|Thomas thinks Randolph will leave his troubles in Portland|
|Written by Admin|
|Friday, 29 June 2007 07:25|
That's what Knicks coach Isiah Thomas thinks of his new acquisition, who found plenty of trouble in Portland and is coming to New York to redeem himself and a team that hasn't made the playoffs since 2004.
``I believe in him as a player. He's made some mistakes as a young man, I think we can get him on the right path here and I think he'll be fine,'' Thomas said Friday. ``He'll definitely be under the microscope, we all are here. That's just New York. I don't think that the issues that he's run into in Portland ... we'll try to avoid those issues here.''
Thomas was speaking on a conference call, his first remarks since acquiring Randolph late Thursday night for Steve Francis and Channing Frye. The Knicks also landed guards Fred Jones and Dan Dickau in the deal.
NBA rules prevent team officials from commenting on trades until they are completed, so Thomas never was able to address the move, or the first-round selection of Wilson Chandler, on draft night.
The 6-foot-9 Randolph averaged a career-best 23.6 points and 10.1 rebounds last season. But once the Trail Blazers won the No. 1 pick and the chance to draft Greg Oden, Randolph became expendable.
Thomas focused on Randolph's future prospects in New York, not his past failures in Portland.
The 25-year-old Randolph's past troubles have included an arrest for driving under the influence of intoxicants after a police officer said he smelled marijuana in Randolph's car; a guilty plea to a charge of underage drinking in his Indiana hometown, and a practice fight in which he broke former teammate Ruben Patterson's eye socket.
But Thomas defended the player - and the city.
``We'll address those issues if they arise,'' Thomas said. ``I look at him, when he comes here it's a clean slate.
``This is not the place where people come to and just automatically get in trouble. Our city should be a little more respected than that. I think Zach will be fine here. I'm happy with him as a player and a person.''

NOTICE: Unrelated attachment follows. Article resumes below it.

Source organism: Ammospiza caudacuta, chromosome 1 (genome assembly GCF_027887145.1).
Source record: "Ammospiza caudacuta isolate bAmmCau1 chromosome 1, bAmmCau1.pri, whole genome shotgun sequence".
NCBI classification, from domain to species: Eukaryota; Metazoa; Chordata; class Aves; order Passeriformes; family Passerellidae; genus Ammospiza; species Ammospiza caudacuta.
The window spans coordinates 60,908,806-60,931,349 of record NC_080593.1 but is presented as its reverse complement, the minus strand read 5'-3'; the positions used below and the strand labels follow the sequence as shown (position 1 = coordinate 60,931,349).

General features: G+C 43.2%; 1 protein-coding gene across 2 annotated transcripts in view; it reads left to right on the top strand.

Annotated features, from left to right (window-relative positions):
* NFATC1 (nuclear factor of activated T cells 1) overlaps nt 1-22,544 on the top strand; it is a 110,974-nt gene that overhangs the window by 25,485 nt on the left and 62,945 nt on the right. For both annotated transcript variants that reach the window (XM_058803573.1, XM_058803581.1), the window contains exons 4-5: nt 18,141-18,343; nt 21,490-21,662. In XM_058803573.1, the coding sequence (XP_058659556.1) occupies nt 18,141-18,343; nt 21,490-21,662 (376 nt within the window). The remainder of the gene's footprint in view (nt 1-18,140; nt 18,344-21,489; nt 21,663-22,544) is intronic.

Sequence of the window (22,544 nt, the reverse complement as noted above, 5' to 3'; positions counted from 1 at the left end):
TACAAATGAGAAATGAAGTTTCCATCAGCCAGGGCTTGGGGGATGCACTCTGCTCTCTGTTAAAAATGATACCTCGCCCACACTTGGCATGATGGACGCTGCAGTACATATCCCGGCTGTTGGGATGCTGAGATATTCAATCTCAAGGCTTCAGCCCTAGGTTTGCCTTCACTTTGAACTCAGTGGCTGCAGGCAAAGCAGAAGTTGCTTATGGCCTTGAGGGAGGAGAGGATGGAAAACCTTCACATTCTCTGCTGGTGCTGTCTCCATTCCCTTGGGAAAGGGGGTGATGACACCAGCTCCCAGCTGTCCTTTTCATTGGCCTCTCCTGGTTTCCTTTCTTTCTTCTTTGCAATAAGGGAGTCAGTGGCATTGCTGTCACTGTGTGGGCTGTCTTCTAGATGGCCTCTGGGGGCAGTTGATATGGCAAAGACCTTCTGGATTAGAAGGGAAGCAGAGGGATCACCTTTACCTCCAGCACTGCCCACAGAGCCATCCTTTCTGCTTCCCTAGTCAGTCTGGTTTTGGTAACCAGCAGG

The trade moves the Knicks even further away from the perimeter-oriented team many thought they would be at the beginning of last season with Francis, Stephon Marbury and Jamal Crawford. But Curry became their biggest weapon, averaging a career-best 19.5 points.
With Randolph joining him in the frontcourt, the Knicks have two big bodies in the post.
``We're a power team. We win games by pounding it inside, going to the foul line and rebounding the basketball,'' Thomas said. ``There's no mistake about the type of team we're trying to build. We're a power athletic team. It's safe to say that the ball will be in one of their hands most every time downcourt.''
Chandler, taken out of DePaul with the No. 23 pick, was lesser known than many first-round selections. He didn't work out for many teams - Thomas wouldn't even say if he did for New York - but Thomas said the Knicks are well-versed on the players from his hometown.
``It's safe to say that we had very good knowledge of the player that we were drafting,'' Thomas said. ``We were plugged into him for a long time. He was a guy that we targeted and we wanted.''
Thomas wouldn't rule out another deal at some point for the Knicks, who haven't won a playoff game since he became president in 2003.
``We definitely want to continue to get better,'' Thomas said. ``My goal is to put together a championship team and to coach in a championship game.''